Speech at the ILO Workshop on Training of Trainers Concerning ILO Standards and Cambodian Labour Law

by Ms Mitsuko Horiuchi, Regional Director, ILO Regional Office for Asia and the Pacific

Statement | Phnom Penh | 18 July 2000

H. E. Mr Ith Sam Heng, Minister in charge of the Ministry of Social Affairs, Labour, Vocational Training and Youth Rehabilitation;
Distinguished participants;
Ladies and gentlemen

It gives me great pleasure to welcome you here today to this ILO Training of Trainers workshop, focusing on ILO Standards and Cambodian Labour Law. Last year you became only the second country in the Asia-Pacific region to ratify seven ILO fundamental Conventions B something that is an encouraging sign both in our region, and globally. This decision demonstrates that you fully subscribe and commit to building a "social floor" even though your country’s development needs are still significant. The UNDP’s Human Development Index for 2000 ranks Cambodia at 136, of 174 countries. It is particularly encouraging that you are pursuing economic development together with human rights. You are recognizing that these fundamental rights are not luxuries to be added later; development without fundamental rights is like a meal with no rice.

We all know, that ratification is a significant step towards guaranteeing and protecting workers’right - but alone, it is not enough. These rights must become a part of daily life, something that each and every woman and man can count on.

We must put the message carried by the ILO’s fundamental Conventions into every workplace in the world. This training course is intended to help you start your journey towards that goal in Cambodia. The course will deepen your understanding of these core Conventions, and thus help entrench these principles in your world of work. These principles form the basis of the ILO’s primary goal, our decent work agenda. During the next four days, we will be providing you with the knowledge that you need to move towards effective implementation.

I must also thank the Labour Minister Mr. Ith Sam Heng, and through him, his staff, for their efforts last December - which contributed greatly to the success of the ILO/Japan/US Regional Seminar on the ILO Declaration on Fundamental Principles and Rights at Work, held in Phnom Penh. Once again, it was very pleasing to learn, through our experiences at that meeting, just how seriously this fundamentally important issue is taken here.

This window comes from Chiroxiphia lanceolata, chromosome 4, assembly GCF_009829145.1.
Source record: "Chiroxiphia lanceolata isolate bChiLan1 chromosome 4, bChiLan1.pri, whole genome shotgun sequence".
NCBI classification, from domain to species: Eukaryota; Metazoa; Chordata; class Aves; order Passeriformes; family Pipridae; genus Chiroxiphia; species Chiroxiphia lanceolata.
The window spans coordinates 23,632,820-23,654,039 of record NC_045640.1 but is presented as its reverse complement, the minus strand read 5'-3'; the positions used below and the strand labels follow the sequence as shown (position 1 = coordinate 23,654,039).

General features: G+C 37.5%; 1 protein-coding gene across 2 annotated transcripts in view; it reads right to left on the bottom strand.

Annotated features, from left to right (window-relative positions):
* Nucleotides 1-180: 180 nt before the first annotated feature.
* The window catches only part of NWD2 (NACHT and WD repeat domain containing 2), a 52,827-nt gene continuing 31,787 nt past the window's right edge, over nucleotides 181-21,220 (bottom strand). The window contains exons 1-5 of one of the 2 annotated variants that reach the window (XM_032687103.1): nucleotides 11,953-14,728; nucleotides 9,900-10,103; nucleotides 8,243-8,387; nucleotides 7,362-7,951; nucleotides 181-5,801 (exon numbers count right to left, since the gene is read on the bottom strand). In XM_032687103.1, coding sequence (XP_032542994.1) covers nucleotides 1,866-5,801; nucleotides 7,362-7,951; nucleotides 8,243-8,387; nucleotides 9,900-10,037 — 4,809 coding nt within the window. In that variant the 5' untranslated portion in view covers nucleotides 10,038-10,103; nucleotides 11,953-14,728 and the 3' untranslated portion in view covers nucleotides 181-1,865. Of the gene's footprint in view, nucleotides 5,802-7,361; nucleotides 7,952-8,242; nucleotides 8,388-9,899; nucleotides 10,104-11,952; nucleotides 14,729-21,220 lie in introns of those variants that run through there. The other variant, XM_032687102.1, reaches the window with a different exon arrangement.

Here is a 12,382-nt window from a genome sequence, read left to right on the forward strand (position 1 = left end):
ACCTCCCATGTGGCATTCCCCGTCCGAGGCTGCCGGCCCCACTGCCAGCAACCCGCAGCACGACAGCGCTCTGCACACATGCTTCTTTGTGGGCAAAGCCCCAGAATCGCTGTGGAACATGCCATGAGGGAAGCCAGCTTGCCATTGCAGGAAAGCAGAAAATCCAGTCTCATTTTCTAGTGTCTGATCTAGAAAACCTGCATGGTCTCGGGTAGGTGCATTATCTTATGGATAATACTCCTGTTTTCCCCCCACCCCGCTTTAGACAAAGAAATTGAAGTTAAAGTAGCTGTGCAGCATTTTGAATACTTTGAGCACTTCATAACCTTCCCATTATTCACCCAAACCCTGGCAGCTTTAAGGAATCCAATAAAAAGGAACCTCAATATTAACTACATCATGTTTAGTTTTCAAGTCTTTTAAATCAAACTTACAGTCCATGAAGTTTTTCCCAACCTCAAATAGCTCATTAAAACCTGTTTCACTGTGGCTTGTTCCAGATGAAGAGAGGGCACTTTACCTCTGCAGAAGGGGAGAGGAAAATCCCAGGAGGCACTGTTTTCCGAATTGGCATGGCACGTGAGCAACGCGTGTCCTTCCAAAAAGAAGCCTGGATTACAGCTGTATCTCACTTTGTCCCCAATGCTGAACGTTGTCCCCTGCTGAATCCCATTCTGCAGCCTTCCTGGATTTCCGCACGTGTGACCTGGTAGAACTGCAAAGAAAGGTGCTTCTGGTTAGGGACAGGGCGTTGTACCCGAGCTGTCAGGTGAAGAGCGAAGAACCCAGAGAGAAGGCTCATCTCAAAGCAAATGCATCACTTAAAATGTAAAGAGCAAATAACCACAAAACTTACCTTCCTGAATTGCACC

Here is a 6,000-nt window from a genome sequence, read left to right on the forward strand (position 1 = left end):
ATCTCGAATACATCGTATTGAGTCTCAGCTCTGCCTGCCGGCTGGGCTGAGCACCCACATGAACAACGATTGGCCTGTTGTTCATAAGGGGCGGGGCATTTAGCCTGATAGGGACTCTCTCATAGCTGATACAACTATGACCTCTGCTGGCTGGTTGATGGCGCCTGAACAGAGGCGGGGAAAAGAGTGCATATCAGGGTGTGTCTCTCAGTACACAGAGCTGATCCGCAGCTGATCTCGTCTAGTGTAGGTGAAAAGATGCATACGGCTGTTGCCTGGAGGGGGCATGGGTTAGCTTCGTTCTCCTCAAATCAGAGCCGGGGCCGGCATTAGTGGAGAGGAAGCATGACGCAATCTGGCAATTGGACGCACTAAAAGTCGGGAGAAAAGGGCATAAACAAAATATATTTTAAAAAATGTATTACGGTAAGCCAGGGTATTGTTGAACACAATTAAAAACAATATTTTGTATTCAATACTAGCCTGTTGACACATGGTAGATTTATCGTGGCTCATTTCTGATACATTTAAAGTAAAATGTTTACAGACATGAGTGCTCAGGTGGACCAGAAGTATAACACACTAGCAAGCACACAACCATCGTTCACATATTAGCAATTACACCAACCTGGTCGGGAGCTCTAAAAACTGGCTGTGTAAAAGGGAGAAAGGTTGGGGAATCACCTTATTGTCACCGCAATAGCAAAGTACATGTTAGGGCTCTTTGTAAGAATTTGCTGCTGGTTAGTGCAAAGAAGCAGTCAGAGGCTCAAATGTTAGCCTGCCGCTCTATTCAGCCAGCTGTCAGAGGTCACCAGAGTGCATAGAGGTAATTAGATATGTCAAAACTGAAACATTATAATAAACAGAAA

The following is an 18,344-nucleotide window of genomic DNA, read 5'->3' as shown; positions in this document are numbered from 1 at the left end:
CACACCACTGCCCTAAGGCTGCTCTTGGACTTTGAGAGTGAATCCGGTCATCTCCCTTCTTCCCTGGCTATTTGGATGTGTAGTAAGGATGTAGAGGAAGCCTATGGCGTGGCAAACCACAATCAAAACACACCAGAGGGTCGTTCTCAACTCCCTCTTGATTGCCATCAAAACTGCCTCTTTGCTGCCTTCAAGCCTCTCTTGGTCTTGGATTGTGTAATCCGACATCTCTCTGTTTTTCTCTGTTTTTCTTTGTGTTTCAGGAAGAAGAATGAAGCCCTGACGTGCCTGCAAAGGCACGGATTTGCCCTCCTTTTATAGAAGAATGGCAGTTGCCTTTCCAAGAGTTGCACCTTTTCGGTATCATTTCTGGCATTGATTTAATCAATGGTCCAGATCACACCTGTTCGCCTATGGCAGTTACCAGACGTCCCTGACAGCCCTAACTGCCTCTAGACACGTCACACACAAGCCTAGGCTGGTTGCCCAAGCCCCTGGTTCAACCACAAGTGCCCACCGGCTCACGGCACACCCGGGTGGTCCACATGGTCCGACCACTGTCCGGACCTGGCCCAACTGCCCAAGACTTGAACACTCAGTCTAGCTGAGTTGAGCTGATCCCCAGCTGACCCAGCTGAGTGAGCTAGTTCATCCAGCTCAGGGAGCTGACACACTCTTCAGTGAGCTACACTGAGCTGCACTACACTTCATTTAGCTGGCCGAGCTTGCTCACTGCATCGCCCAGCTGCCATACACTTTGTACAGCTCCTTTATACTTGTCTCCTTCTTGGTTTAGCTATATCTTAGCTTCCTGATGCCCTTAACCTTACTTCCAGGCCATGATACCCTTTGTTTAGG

At that same seminar, Prime Minister Samdech Hun Sen gave us three reasons why your country is placing such importance on the promotion of fundamental workers’ rights. First, he said, looking back to Cambodia’s early history, there were then no serious problems in the areas covered by the fundamental rights areas. Second, he said, although most of Cambodia’s history had been peaceful, its experience with one genocidal regime and savage forced labour had given people a clear understanding of the importance of principles and rights at work. And, third, the past has left Cambodia with a relatively high number of women and young persons who should be protected by proper labour standards.

At the ILO, we welcome your ratification of these Conventions, and we welcome the opportunity to work with you to achieve full implementation. We all know that your ratification decisions came just one year ago, and, of course, perfect implementation is not achieved overnight. Training courses such as this one, combined with your dedication and hard work will, though, bring us closer to our goal.

In today’s globalizing economy, the importance of these fundamental rights is even more apparent. The ILO Declaration on Fundamental Principles and Rights - which had its beginnings at the 1995 World Summit for Social Development - can provide a badly needed social floor for the global economy. Whatever its merits, globalization is a part of the world we live in today. The revolution in information and communications technology that has occurred over the past two decades has changed the face of the world in which we live and work. Investment flows are massive. Markets are volatile. It is a world that offers opportunities, and risks. Cambodia is now, of course, one of the ASEAN 10, and is therefore connected with the economic integration that is underway in this region. Building fundamental principles and rights at work into every Cambodian workplace will help you to take advantage of the opportunities, and minimize the risks. Achieving this will call for a committed partnership between the government, the social partners and NGOs. This cooperation, and this commitment, will help us to move closer to a day when decent work is a reality for all Cambodians.

Once again, I wish you well with your work here today, and with the series of workshops to come.